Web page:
The hidden Jewishness of the Chicago 7

‘The Trial of the Chicago 7’ on Netflix hints at the internal Jewish drama that played out in the trial of Abbie Hoffman and his accomplice, Jerry Rubin.

Abbie Hoffman, center, visits the University of Oklahoma to protest the Vietnam War, circa 1969. Photo by Richard O. Barry/Creative Commons

(RNS) — It is 1969, and I am 15 years old. 

I have a hero — a hero whose identity caused my parents never-ending grief.

Not Mickey Mantle. Not Mick Jagger. They would have preferred Mick Jagger.

No. I wanted to be Abbie Hoffman.

Imagine, then, my joy in watching “The Trial of the Chicago 7” on Netflix.

It was great to see the hero and role model of my adolescence again. Sacha Baron Cohen perfectly channeled the late Abbie Hoffman. This was no Borat nor Bruno. He looked like Abbie, and he even sounded like Abbie, capturing the radical leader’s Worcester, Massachusetts, accent.

“The Trial of the Chicago 7” omitted something that was central to the story – its  Jewishness.

Or, sort of Jewish. Or, a certain kind of Jewish.

If you go through the dramatis personae, you will find that there is almost a minyan.

The defendants:

  • Abbie Hoffman, of blessed memory: a product of the Reform Temple Emanuel in Worcester. There he received his Jewish education and became bar mitzvah. Abbie once claimed that the rabbi at his bar mitzvah ceremony was Rabbi Alexander M. Schindler, who would become the president of the Union of American Hebrew Congregations and one of the great American Jewish leaders of our time. Abbie’s timing was a bit off; he would have become bar mitzvah in 1949, some four years before Rabbi Schindler arrived in Worcester.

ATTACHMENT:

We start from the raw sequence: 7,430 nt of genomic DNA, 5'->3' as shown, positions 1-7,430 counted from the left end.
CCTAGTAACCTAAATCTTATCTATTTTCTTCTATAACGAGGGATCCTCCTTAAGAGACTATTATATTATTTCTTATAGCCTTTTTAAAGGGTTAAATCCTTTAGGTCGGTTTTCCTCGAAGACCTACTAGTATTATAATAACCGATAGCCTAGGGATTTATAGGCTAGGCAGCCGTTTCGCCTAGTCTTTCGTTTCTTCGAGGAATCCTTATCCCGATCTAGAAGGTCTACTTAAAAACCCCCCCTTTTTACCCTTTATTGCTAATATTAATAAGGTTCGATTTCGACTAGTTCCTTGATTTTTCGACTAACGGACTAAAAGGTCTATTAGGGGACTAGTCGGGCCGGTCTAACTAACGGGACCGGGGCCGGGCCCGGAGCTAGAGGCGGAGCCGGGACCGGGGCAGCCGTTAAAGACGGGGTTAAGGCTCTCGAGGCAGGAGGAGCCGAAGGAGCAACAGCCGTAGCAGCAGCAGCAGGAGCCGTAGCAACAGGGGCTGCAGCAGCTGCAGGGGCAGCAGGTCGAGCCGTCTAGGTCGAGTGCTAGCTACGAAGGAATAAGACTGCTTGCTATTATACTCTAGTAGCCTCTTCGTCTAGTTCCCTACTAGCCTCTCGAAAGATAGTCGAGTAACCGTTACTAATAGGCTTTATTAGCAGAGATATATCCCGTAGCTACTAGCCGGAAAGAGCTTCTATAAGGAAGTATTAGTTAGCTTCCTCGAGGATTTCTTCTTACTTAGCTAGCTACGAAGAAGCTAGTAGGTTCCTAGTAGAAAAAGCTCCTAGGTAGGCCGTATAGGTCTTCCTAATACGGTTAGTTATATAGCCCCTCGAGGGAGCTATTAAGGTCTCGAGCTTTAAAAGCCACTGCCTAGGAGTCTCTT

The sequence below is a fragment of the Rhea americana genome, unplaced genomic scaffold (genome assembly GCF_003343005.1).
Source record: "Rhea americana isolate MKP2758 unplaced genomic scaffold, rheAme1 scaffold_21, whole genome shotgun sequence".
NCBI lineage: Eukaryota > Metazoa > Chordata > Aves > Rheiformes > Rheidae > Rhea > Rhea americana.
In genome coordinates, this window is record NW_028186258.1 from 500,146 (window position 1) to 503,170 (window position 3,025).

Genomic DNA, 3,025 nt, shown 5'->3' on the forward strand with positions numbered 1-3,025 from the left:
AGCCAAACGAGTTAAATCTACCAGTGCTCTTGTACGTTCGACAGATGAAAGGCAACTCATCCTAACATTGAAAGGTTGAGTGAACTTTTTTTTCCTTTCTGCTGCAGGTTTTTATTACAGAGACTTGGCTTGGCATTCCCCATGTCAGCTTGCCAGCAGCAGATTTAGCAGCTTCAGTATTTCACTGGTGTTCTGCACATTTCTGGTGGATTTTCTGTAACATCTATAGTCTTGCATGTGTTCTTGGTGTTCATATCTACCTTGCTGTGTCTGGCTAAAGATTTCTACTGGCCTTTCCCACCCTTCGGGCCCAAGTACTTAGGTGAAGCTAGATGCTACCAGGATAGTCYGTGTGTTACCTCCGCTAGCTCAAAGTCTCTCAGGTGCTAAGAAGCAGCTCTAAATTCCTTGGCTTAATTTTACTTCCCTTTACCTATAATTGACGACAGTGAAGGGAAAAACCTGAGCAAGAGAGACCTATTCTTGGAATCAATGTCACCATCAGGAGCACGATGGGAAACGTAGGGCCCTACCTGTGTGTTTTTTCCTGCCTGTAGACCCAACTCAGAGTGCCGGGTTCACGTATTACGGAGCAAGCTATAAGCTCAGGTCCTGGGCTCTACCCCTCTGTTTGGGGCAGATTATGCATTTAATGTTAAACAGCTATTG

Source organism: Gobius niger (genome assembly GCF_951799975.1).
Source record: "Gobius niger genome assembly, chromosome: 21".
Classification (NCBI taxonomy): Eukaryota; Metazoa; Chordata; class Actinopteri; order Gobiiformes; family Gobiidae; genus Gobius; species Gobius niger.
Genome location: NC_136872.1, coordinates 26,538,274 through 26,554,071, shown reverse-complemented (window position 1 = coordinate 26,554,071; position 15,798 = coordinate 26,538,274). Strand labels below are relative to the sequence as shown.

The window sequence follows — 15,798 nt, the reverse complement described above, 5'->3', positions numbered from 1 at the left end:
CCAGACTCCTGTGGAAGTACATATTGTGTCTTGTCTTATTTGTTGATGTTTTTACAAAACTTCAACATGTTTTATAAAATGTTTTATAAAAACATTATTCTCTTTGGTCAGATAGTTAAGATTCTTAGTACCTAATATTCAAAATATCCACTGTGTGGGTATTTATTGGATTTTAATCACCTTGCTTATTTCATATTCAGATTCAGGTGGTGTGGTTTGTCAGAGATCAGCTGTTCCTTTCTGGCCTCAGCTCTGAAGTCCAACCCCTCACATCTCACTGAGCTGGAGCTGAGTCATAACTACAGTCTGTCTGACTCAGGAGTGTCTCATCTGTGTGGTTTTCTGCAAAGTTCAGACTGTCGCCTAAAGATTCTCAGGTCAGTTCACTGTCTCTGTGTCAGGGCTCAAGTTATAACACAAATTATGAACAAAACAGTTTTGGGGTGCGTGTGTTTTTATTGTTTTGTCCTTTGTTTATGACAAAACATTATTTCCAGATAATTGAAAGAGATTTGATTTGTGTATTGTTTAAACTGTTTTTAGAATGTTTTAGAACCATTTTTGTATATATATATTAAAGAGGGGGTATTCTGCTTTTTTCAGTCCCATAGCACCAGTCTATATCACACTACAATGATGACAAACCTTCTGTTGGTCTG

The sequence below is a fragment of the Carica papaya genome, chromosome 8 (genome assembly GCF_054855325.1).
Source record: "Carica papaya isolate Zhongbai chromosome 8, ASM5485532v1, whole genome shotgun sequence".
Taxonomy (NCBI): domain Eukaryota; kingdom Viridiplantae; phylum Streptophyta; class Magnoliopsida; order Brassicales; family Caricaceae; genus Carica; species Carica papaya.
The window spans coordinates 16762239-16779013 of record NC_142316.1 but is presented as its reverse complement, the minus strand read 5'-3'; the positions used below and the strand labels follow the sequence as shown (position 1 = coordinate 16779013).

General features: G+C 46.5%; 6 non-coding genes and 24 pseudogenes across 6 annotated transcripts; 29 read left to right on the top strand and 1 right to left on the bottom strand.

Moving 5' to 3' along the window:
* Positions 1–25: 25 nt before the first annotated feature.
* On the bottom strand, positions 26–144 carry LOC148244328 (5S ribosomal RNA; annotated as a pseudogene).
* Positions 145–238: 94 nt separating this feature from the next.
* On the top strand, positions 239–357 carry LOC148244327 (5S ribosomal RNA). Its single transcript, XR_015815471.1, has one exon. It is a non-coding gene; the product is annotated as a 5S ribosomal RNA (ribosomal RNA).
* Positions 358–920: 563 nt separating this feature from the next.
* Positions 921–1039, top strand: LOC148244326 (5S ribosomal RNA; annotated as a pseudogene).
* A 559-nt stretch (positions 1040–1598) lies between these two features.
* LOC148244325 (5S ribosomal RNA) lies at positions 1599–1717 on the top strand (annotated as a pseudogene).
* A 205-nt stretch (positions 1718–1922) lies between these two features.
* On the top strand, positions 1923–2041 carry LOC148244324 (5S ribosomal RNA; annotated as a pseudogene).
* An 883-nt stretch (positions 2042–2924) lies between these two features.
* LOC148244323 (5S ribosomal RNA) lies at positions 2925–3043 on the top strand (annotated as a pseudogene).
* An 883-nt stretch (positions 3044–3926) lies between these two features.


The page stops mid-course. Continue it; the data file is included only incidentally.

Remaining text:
• Jerry Rubin, of blessed memory: a product of a major Reform synagogue in Cincinnati. He had also studied at Hebrew University.
  • Lee Weiner: years after the trial, he would work for the Anti-Defamation League and was an activist for Soviet Jewry.

The defense team:

  • William Kunstler, of blessed memory: one of the greatest radical lawyers of our time. His Jewish identity was, at best, spotty. Years ago, The New York Times reported that Kunstler had been raised as a Jew but no longer considered himself one.
  • Leonard Weinglass, of blessed memory: Kunstler’s partner on the defense team. Jewish. No further information about his Jewish identity available.

The judge: Julius Hoffman, of blessed memory. Jewish.

Ah, yes: the tale of the two Hoffmans.

At one point, the judge made a point of emphasizing that the two men were not related — which prompted Abbie to cry out in fake anguish that his “father” was forsaking him.

Rabbi Arnold Jacob Wolf once brought Abbie H to dine at Chicago’s Standard Club. The two deliberately seated themselves near Julius H. That was Arnold.

Abbie Hoffman, left, and Jerry Rubin wear boxing gloves as they meet newsmen in rainy Washington outside the Justice Department to publicize their cause on Oct. 27, 1969. They are among eight accused of conspiring to incite riots at the 1968 Democratic Convention in Chicago. (AP Photo/Harvey Georges)

The tale of the two Hoffmans was the real drama at the trial — and it was a great non-Jewish sociologist, John Murray Cuddihy, who wrote about it in his 1987 book “The Ordeal of Civility.”